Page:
The most important issue involved in the present crisis, as was the case last year also, is the constant attempt by the state and central government to legitimise the illegitimate. The whole issue started with the killing of a 17 year old school going boy Tufail Ahmad Mattoo by a tear smoke shell fired by the security personal that hit him on his head causing his death. The government and the security agencies first tried to hush up the case labeling it as a case of mysterious death- always an option to evade public wrath. However, the post-mortem report clearly revealed that it was not so and instead indicated that it was a hit by tear smoke shell that led to Tufail’s death. Far from than apologising and punishing or, at least, promising to punish the culprits, the government and the police made every attempt to prove him a miscreant.
The public anger on this killing was but expected. However, instead of restraining themselves, the CRPF and police used full might to suppress the protests on the eve of the funeral procession of Tufail’s body killing yet another youth. Then onwards every funeral procession was targeted adding fuel to the fire. And the chain of killings continued unabated. In Anantnag the security forces, in fact, killed three youth inside their homes as public protestors, and it was only after strong public pressure that the government half-heartedly constituted a one-man enquiry commission. A simple act of booking the murderers in the initial phase of the present turmoil would have largely pre-empted the public anger. Since that was not done and the forces were given a free hand to quell the protests, the results are before us.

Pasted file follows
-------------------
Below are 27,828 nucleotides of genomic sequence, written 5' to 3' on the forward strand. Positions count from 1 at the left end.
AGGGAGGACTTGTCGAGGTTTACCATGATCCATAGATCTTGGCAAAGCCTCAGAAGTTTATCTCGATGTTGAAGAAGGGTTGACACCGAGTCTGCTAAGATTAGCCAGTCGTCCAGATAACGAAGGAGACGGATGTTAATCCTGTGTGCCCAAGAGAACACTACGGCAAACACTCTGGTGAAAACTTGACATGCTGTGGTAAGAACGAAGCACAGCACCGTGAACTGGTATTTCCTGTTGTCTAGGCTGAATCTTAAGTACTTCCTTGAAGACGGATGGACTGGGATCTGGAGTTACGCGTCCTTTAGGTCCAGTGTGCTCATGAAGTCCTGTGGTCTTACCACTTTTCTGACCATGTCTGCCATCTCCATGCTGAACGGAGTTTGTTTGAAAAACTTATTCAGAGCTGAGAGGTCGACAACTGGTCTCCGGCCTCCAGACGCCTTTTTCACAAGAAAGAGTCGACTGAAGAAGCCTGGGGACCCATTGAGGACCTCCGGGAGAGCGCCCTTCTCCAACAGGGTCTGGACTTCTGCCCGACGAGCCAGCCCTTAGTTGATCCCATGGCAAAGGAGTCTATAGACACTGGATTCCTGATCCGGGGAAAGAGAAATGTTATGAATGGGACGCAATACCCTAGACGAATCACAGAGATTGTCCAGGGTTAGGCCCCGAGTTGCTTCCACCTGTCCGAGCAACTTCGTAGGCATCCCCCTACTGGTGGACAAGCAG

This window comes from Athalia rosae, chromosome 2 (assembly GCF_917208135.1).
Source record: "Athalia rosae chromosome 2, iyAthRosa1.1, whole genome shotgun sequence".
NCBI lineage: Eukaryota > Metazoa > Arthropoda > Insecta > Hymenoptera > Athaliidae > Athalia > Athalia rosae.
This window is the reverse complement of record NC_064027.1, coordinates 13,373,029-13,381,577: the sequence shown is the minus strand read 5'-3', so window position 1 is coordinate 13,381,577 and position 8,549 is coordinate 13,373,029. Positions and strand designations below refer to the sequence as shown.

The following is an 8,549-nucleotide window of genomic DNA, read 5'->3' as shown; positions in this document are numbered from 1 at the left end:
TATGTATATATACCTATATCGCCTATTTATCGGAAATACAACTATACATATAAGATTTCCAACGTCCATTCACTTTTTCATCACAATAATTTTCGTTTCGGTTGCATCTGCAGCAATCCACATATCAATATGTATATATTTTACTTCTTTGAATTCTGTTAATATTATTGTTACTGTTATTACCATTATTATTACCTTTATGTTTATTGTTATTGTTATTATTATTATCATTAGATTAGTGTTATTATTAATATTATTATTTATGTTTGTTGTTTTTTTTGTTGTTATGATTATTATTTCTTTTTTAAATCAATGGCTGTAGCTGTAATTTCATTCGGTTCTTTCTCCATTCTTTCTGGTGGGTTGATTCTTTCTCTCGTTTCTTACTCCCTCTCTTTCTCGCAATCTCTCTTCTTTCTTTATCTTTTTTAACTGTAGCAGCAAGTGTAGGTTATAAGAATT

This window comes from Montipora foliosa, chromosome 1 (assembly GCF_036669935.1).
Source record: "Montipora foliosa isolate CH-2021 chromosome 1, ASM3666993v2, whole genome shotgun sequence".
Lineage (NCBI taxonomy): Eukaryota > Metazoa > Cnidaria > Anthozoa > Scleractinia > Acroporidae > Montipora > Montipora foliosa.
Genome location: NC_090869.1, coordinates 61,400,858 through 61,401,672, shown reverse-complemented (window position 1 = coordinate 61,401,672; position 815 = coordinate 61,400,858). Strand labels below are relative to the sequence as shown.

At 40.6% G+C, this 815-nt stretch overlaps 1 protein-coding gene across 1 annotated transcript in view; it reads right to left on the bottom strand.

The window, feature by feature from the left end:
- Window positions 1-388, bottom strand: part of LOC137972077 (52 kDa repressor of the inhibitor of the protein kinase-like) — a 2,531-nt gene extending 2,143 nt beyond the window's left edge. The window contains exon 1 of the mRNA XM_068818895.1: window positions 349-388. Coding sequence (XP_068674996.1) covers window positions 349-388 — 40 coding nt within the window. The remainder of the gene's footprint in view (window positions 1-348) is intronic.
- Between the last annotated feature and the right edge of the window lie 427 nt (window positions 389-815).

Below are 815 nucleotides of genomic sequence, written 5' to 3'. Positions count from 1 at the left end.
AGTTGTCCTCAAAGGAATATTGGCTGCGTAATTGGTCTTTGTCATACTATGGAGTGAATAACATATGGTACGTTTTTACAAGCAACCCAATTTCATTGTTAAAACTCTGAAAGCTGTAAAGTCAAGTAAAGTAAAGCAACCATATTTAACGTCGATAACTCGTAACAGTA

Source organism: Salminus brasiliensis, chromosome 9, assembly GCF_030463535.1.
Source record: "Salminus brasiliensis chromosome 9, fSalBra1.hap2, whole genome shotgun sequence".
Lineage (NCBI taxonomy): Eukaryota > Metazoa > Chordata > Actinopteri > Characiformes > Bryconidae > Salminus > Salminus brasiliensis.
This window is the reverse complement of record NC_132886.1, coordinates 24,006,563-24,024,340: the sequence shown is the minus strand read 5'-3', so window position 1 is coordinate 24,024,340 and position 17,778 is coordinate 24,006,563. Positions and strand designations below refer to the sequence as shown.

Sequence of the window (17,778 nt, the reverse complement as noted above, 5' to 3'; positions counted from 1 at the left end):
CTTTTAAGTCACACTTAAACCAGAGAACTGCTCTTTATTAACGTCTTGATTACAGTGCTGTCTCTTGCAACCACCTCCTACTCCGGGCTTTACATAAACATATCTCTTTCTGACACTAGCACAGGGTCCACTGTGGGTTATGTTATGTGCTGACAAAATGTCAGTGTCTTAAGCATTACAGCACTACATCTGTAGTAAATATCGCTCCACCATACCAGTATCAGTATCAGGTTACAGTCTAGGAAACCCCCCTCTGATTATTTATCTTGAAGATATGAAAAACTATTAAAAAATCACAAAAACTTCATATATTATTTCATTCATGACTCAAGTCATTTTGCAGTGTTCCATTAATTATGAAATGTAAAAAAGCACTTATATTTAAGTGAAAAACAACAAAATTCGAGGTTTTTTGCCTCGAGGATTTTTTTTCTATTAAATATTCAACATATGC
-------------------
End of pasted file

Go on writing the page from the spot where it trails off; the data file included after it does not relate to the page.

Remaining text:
Killings result into bitter memories and proliferation of a Shaheed Mazars (Martyrs graveyards)—ever present monumental sources of inspiration for the youth. Imposing curfew and handing the valley over to the Para-Military Forces, Rapid-Action Force or to the Army for the maintenance of law and order has always proved a temporary measure. If one opts the policy of suppressing the discontent, it is surely fraught with serious consequences—violent reactions, even returning to gun politics. The policy of arresting the youth also needs to be revisited. Kashmir is a well-knit close community where family always means an extended family involving cousins and second cousins. When you arrest or kill a single person you are alienating one extended family. Already hundreds of youth have been arrested and booked. When you arrest one thousand youth, you are alienating one thousand extended families and bringing them on the roads. And that is enough to keep the pot boiling. You kill, they protest; you kill again and the protests grow fiercer. You arrest, they protest and the cycle goes on. And what about the youth that stand arrested? Would this teenage brigade be expected to remain calm once they are set free after a year or two? If the government thinks they would come out as obedient citizens, it would be a misleading generalization. It may happen but the possibility of some of them becoming hardcore believers of radical politics is very strong.